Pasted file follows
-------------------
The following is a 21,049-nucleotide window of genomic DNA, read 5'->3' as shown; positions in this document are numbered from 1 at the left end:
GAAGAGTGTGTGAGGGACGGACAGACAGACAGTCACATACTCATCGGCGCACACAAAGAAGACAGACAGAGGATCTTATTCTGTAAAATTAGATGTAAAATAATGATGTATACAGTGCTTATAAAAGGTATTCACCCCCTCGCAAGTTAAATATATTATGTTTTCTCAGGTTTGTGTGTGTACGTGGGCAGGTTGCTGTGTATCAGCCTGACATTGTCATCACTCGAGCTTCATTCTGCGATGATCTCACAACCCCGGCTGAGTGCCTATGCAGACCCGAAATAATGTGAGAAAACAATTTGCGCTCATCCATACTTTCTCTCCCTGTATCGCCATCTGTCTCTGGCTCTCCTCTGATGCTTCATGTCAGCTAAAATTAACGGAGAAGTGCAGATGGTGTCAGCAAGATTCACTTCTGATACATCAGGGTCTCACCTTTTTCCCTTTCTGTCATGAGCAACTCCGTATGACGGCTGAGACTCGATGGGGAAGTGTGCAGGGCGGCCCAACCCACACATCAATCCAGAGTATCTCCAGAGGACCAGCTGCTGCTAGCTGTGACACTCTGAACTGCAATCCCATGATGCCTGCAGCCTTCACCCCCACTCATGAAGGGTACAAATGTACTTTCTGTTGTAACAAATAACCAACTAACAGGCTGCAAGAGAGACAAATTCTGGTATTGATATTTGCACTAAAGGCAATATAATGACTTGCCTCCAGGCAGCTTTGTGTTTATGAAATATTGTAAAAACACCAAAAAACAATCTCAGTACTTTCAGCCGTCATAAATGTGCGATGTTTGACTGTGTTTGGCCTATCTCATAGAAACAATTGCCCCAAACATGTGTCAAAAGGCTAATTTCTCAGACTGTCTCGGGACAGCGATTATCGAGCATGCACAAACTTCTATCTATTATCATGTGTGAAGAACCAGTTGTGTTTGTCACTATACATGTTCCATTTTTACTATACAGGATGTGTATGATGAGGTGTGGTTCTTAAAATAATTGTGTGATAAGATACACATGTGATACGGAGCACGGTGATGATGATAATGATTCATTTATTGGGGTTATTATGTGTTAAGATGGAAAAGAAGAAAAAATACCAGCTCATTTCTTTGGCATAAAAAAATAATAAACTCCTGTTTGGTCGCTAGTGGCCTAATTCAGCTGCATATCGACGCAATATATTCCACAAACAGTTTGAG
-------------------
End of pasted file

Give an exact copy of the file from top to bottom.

The following is a 21,049-nucleotide window of genomic DNA, read 5'->3' as shown; positions in this document are numbered from 1 at the left end:
GAAGAGTGTGTGAGGGACGGACAGACAGACAGTCACATACTCATCGGCGCACACAAAGAAGACAGACAGAGGATCTTATTCTGTAAAATTAGATGTAAAATAATGATGTATACAGTGCTTATAAAAGGTATTCACCCCCTCGCAAGTTAAATATATTATGTTTTCTCAGGTTTGTGTGTGTACGTGGGCAGGTTGCTGTGTATCAGCCTGACATTGTCATCACTCGAGCTTCATTCTGCGATGATCTCACAACCCCGGCTGAGTGCCTATGCAGACCCGAAATAATGTGAGAAAACAATTTGCGCTCATCCATACTTTCTCTCCCTGTATCGCCATCTGTCTCTGGCTCTCCTCTGATGCTTCATGTCAGCTAAAATTAACGGAGAAGTGCAGATGGTGTCAGCAAGATTCACTTCTGATACATCAGGGTCTCACCTTTTTCCCTTTCTGTCATGAGCAACTCCGTATGACGGCTGAGACTCGATGGGGAAGTGTGCAGGGCGGCCCAACCCACACATCAATCCAGAGTATCTCCAGAGGACCAGCTGCTGCTAGCTGTGACACTCTGAACTGCAATCCCATGATGCCTGCAGCCTTCACCCCCACTCATGAAGGGTACAAATGTACTTTCTGTTGTAACAAATAACCAACTAACAGGCTGCAAGAGAGACAAATTCTGGTATTGATATTTGCACTAAAGGCAATATAATGACTTGCCTCCAGGCAGCTTTGTGTTTATGAAATATTGTAAAAACACCAAAAAACAATCTCAGTACTTTCAGCCGTCATAAATGTGCGATGTTTGACTGTGTTTGGCCTATCTCATAGAAACAATTGCCCCAAACATGTGTCAAAAGGCTAATTTCTCAGACTGTCTCGGGACAGCGATTATCGAGCATGCACAAACTTCTATCTATTATCATGTGTGAAGAACCAGTTGTGTTTGTCACTATACATGTTCCATTTTTACTATACAGGATGTGTATGATGAGGTGTGGTTCTTAAAATAATTGTGTGATAAGATACACATGTGATACGGAGCACGGTGATGATGATAATGATTCATTTATTGGGGTTATTATGTGTTAAGATGGAAAAGAAGAAAAAATACCAGCTCATTTCTTTGGCATAAAAAAATAATAAACTCCTGTTTGGTCGCTAGTGGCCTAATTCAGCTGCATATCGACGCAATATATTCCACAAACAGTTTGAG